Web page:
Quantitative reverse transcription (RT)–PCR demonstrated a moderate decrease in Lyst mRNA in bg and bgJ liver, and a gross reduction in bg2J (Lyst ΔOD after normalization for β-actin mRNA: +/+, 1.00; bg2J/bg2J 0.19; bg/bg, 0.28; bgJ/bgJ, 0.40). A commensurate reduction in bg2J transcript abundance was noted by using several primer pairs derived from different regions of the Lyst cDNA. Aberrant Lyst RT–PCR products were not observed. The particularly striking (more than fivefold) reduction in Lyst expression evident in bg2J homozygotes suggested the existence of a mutation in bg2J Lyst that results in decreased transcription or mRNA instability. The molecular basis of the decrease in Lyst mRNA in bg2J is not yet known, but it is reminiscent of the leaky ablation of mature message associated with an intronic retro-transposition event14.
The predicted open reading frame (ORF) of Lyst was 4,635 nucleotides, encoding a protein of 1,545 amino acids and relative molecular mass 172,500 (Mr 172.5K) (Fig. 3a). Nucleotides 51–74 are rich in CG dinucleotides, a common feature of the 5′ region of housekeeping genes. Comparison with DNA databases indicated that Lyst is novel, and resembles only uncharacterized human expressed sequence tags (ESTs) (L. Hillier et al, unpublished data; J. Macke et al, unpublished data). The sequence of a cDNA clone corresponding to one such human EST (Genbank accession number L77889) matched the 5′ region of mouse Lyst (nucleotide identity was 76% in the 5′ untranslated region (UTR), 91% in the ORF, and amino-acid identity was 97%; Fig. 3c); another human EST matched the 3′ region of the mouse Lyst coding domain (Genbank accession number W26957). On hybridization to PFGE Southern blots of mouse DNA12, the human clones identified restriction fragments that were indistinguishable from mouse Lyst; physical mapping of the human clones to the same region of the mouse genome as Lyst indicates that they are indeed homologous to Lyst.
It has been suggested that CHS and bg represent homologous disorders, as their clinical features1 and defects in lysosomal transport 4 are identical. Homology of bg and CHS is supported by genetic complementation studies: fusion of fibroblasts from bg mice and CHS patients fails to reverse lysosomal abnormalities, in contrast to fusions with normal cells15. Furthermore, recent genetic linkage studies have shown that CHS maps within a linkage group conserved between human Chromosome 1q43 and the bg region on mouse Chromosome 13 (F. J. Barrat et al., manuscript submitted). Therefore LYST mutations in CHS patients were sought by sequencing LYST lymphoblast and fibroblast cDNAs corresponding to these ESTs from 10 CHS patients. In one patient, a single-base insertional mutation was found at nucleotides 117–118 of the LYST coding domain, resulting in a frame shift and termination after amino acid 62 (Fig. 3c).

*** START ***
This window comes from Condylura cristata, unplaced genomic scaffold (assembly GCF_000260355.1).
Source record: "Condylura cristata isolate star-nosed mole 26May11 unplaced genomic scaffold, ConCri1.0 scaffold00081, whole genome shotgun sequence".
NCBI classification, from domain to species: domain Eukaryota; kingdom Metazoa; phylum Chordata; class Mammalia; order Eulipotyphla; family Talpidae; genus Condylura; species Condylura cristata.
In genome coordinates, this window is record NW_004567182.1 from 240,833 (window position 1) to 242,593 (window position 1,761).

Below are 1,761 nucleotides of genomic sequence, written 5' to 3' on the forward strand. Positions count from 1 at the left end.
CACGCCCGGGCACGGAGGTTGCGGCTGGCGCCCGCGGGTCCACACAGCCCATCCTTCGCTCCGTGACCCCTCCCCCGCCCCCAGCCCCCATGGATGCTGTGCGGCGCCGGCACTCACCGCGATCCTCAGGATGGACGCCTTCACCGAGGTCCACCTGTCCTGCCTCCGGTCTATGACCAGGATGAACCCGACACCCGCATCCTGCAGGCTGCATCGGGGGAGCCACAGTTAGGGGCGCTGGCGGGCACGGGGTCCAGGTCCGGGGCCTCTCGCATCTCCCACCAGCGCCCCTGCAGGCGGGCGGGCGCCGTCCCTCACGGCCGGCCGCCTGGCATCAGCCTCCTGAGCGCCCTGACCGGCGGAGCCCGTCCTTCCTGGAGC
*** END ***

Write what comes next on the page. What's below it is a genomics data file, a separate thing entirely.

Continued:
Previous studies showing spontaneous aggregation of membrane-bound concanavalin A (capping) suggest that there is a defect in microtubule dynamics in bg cells16,17. In a search of the SWISSPROT database, using BLITZ and BLASTP, a similarity was found between a domain in Lyst and stathmin (oncoprotein 18), a phosphoprotein that may regulate polymerization of micro-tubules10 (27% identity from residues 463 to 536; best expected occurrence by chance, 4.36 × 10−6). The domain in stathmin that matches Lyst is helical and has heptad repeats that participate in coiled-coil interactions with other proteins8–9. The stathmin-like region of Lyst is also predicted to be helical and form coiled coils. However, it is the charged residues, rather than the hydrophobic ones, that are conserved between Lyst and stathmin, suggesting that the sequence similarity is not primarily due to conserved secondary structure. Thus this region of Lyst potentially encodes a coiled-coil protein-interaction domain that may regulate microtubule-mediated lysosome transport. Although Lyst is not predicted to have transmembrane helices, the C-terminal tetrapeptide (CYSP; amino acids 1,542–1,545) is strikingly similar to known prenylation sites18, which could provide attachment to lysosomal/late endosomal membranes through thioester linkage with the cysteine.